I would suggest that, to the minds of many of the readers, neither of you have yet to win or lose this debate.

              Keep trying.

              Comment


              • #8
                Originally posted by Bob Enyart
                Sam surprised me by posting almost a day early, and he thereby robbed me (permissibly) of my expected weekend.
                They don't call it a Battle for nothing! It was a great maneuver from a tactical standpoint.

                Comment


                • #9
                  Bob's declaration of victory didn't really come across to me as bragging. It seemed to me to be a tactical matter; a simple stating of the facts.
                  sigpic
                  "The [open view] is an attempt to provide a more Biblically faithful, rationally coherent, and practically satisfying account of God and the divine-human relationship..." - Dr. John Sanders

                  Comment


                  • #10
                    Originally posted by Clete
                    Bob's declaration of victory didn't really come across to me as bragging. It seemed to me to be a tactical matter; a simple stating of the facts.
                    Right, and sam has 7 more chances to say " no way and here's why".

                    Comment


                    • #11
                      With Sam's proven proclivity for ignoring points that Bob specifically emphasises (ex. blowing off, with a couple sentences, Bob's lengthy dissertation of God's relational attributes having precedence over the Calvinist attributes; completely ignoring Bob's request that Sam not pretend that Bob used the word "total" when asking if the classical doctrine of utter immutability needs reformulation, not "total" reformulation, etc.) - with Sam's proven proclivity for ingoring emphasised points, I think it has become appropriate for Bob to use "shock value," as it were, to try to make sure Sam does not gloss over (or even completely ignore) yet another main point.
                      Last edited by Jefferson; August 13th, 2005, 09:49 AM.
                      WARNING: Graphic video here.

                      Comment


                      • #12
                        In Sam's section "On the Psalms being written before Plato", Sam writes,

                        "This cannot be reduced to a simple guess on the part of God as to what we will say. The writer goes on to say in Psalm 139:16 “Your eyes have seen my unformed substance; And in Your book were all written The days that were ordained for me, When as yet there was not one of them.” It seems clear that for God to know all of the days of our lives before we are even formed he must know all that will happen to us under any circumstance."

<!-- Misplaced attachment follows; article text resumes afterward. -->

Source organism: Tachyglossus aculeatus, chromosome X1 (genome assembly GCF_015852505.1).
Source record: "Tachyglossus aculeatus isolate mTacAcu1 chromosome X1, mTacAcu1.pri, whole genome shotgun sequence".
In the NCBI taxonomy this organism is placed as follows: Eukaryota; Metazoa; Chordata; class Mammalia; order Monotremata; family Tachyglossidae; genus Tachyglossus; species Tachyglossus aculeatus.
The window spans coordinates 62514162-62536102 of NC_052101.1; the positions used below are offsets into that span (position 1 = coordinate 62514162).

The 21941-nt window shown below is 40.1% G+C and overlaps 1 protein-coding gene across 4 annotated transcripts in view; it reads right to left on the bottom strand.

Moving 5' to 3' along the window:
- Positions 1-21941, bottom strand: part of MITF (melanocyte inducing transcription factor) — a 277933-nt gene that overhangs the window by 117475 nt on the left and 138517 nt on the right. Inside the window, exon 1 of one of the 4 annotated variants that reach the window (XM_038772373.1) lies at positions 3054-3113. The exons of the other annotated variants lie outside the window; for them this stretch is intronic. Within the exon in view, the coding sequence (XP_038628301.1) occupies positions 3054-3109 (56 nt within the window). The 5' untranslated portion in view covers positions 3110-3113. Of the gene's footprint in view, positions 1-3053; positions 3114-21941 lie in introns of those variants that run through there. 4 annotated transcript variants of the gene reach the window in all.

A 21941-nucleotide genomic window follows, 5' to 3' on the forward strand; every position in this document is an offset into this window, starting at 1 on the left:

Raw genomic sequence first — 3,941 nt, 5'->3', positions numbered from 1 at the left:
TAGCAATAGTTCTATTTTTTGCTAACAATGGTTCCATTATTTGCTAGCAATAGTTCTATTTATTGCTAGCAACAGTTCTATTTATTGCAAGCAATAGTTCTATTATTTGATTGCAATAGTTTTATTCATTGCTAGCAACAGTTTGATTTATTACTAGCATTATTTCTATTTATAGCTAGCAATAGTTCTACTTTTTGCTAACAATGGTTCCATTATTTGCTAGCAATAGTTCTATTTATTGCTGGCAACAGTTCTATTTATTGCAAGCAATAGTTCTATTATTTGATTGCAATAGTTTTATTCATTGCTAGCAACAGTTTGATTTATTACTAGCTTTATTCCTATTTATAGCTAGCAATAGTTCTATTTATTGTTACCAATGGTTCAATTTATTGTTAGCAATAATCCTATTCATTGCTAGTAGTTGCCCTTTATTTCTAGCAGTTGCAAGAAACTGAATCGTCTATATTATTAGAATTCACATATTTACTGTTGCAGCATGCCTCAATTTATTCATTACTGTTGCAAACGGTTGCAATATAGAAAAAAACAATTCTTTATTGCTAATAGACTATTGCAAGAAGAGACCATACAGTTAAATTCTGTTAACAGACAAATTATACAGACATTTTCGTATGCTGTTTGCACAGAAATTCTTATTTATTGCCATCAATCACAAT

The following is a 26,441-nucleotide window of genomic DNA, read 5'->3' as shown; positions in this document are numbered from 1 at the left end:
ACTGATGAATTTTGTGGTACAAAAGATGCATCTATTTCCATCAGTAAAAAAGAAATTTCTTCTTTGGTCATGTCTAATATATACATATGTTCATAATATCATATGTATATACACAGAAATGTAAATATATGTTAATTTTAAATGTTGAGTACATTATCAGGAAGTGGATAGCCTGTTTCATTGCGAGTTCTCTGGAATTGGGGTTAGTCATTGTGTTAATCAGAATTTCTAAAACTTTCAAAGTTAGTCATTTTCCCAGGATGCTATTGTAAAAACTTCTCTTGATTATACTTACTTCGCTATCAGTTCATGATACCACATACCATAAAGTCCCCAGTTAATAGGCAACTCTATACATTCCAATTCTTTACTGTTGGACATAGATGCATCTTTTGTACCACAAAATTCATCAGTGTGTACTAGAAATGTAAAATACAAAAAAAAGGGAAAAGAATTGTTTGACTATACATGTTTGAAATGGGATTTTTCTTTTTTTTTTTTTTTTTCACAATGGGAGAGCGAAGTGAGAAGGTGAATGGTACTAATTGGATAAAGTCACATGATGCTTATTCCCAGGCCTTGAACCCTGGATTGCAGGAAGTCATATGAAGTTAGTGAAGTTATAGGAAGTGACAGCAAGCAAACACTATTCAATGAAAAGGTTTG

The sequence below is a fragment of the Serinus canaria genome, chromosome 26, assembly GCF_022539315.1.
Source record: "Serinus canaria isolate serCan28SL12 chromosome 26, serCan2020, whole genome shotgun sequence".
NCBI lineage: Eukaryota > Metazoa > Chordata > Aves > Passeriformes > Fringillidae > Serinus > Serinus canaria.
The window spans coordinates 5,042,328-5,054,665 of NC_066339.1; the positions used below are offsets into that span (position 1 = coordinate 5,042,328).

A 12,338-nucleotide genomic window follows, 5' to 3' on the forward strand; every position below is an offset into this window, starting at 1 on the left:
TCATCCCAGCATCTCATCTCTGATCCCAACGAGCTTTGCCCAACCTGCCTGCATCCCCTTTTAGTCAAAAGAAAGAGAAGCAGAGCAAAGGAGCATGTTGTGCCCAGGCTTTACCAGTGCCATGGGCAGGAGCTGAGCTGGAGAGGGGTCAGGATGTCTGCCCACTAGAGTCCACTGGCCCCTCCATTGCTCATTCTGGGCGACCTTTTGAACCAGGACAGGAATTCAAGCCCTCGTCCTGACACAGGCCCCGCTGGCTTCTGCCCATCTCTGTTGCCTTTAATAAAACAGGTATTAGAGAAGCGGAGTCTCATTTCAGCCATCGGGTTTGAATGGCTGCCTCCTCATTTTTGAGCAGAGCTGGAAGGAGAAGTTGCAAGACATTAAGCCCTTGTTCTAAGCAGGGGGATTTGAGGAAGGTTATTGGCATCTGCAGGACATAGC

I'd like to thank Dr. Lamerson for helping to solidify my understanding and confidence in the OV position. Consider the following analogy.

                        I go out and build a homemade lawnmower in my garage. Before I built it, I ordained it to be a lawnmower. I knew before it was even created that it would mow my lawn. I knew it's inner workings and the overall projected lifespan of my project mower. I also knew it's needs before it even ran out of gas. I knew that oil was critical to it's survival. All of these things I took into consideration before even beginning to create the mower. Could I have built a go-cart instead, certainly. What about a tiller? Conceivably, I could even build a space shuttle with the right materials, knowledge, and space.

                        This is a rather simplistic analogy, but multiply the wisdom and knowledge of our Living God. How much more could He do with DNA and living cells? Wouldn't he know how his creation would perform, what it would do, how long it would last? What about it's performance? I ordained my mower to cut grass. What if someone stuck their hand underneath the housing? I didn't create a finger mower. But it became one because it was used incorrectly. The instructions weren't followed. The warning label was ignored and because of it; something outside of my design entered into the equation. Did I know that this could happen? Yes. Was that my intention for the mower when I set out to create it? No. But it was a risk I was willing to take because I chose to create a mower. Did God want us to disobey and enter into sin? No. He created us for His enjoyment and His fellowship. He also created a plan should such a thing happen. He pre-planned for the event...Christ's sacrifice. Just as I had a plan should someone cut their fingers off in the mower, I'd put the fingers in an ice chest, administer first aid, and take the person to the hospital. God is wise enough and clever enough to take all possibilities into consideration.